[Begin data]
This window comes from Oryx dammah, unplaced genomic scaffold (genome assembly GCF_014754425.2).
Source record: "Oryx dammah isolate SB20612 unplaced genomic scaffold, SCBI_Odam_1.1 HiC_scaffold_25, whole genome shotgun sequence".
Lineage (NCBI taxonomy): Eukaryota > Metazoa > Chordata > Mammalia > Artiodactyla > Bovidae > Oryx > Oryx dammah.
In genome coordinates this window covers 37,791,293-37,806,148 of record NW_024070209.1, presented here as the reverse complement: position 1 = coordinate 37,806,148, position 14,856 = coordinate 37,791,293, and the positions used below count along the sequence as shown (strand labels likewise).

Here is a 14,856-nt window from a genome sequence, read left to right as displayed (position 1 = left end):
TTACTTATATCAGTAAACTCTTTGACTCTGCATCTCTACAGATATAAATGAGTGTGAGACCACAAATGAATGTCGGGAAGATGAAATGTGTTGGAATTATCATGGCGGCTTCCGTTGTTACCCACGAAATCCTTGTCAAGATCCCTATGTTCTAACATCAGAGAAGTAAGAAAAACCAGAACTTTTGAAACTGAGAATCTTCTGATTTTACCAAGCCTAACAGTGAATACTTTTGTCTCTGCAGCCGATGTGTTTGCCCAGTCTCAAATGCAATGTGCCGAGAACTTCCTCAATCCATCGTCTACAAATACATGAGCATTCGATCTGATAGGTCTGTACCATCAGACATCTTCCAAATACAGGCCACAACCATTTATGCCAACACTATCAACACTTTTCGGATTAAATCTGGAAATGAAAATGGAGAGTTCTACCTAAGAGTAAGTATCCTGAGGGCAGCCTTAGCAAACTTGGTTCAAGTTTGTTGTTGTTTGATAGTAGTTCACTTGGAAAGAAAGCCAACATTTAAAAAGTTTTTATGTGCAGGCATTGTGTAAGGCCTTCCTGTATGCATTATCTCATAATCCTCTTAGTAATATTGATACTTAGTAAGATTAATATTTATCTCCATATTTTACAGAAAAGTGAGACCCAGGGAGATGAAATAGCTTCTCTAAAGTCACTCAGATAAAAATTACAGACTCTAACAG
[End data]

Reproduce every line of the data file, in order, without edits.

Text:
This window comes from Oryx dammah, unplaced genomic scaffold (genome assembly GCF_014754425.2).
Source record: "Oryx dammah isolate SB20612 unplaced genomic scaffold, SCBI_Odam_1.1 HiC_scaffold_25, whole genome shotgun sequence".
Lineage (NCBI taxonomy): Eukaryota > Metazoa > Chordata > Mammalia > Artiodactyla > Bovidae > Oryx > Oryx dammah.
In genome coordinates this window covers 37,791,293-37,806,148 of record NW_024070209.1, presented here as the reverse complement: position 1 = coordinate 37,806,148, position 14,856 = coordinate 37,791,293, and the positions used below count along the sequence as shown (strand labels likewise).

Here is a 14,856-nt window from a genome sequence, read left to right as displayed (position 1 = left end):
TTACTTATATCAGTAAACTCTTTGACTCTGCATCTCTACAGATATAAATGAGTGTGAGACCACAAATGAATGTCGGGAAGATGAAATGTGTTGGAATTATCATGGCGGCTTCCGTTGTTACCCACGAAATCCTTGTCAAGATCCCTATGTTCTAACATCAGAGAAGTAAGAAAAACCAGAACTTTTGAAACTGAGAATCTTCTGATTTTACCAAGCCTAACAGTGAATACTTTTGTCTCTGCAGCCGATGTGTTTGCCCAGTCTCAAATGCAATGTGCCGAGAACTTCCTCAATCCATCGTCTACAAATACATGAGCATTCGATCTGATAGGTCTGTACCATCAGACATCTTCCAAATACAGGCCACAACCATTTATGCCAACACTATCAACACTTTTCGGATTAAATCTGGAAATGAAAATGGAGAGTTCTACCTAAGAGTAAGTATCCTGAGGGCAGCCTTAGCAAACTTGGTTCAAGTTTGTTGTTGTTTGATAGTAGTTCACTTGGAAAGAAAGCCAACATTTAAAAAGTTTTTATGTGCAGGCATTGTGTAAGGCCTTCCTGTATGCATTATCTCATAATCCTCTTAGTAATATTGATACTTAGTAAGATTAATATTTATCTCCATATTTTACAGAAAAGTGAGACCCAGGGAGATGAAATAGCTTCTCTAAAGTCACTCAGATAAAAATTACAGACTCTAACAG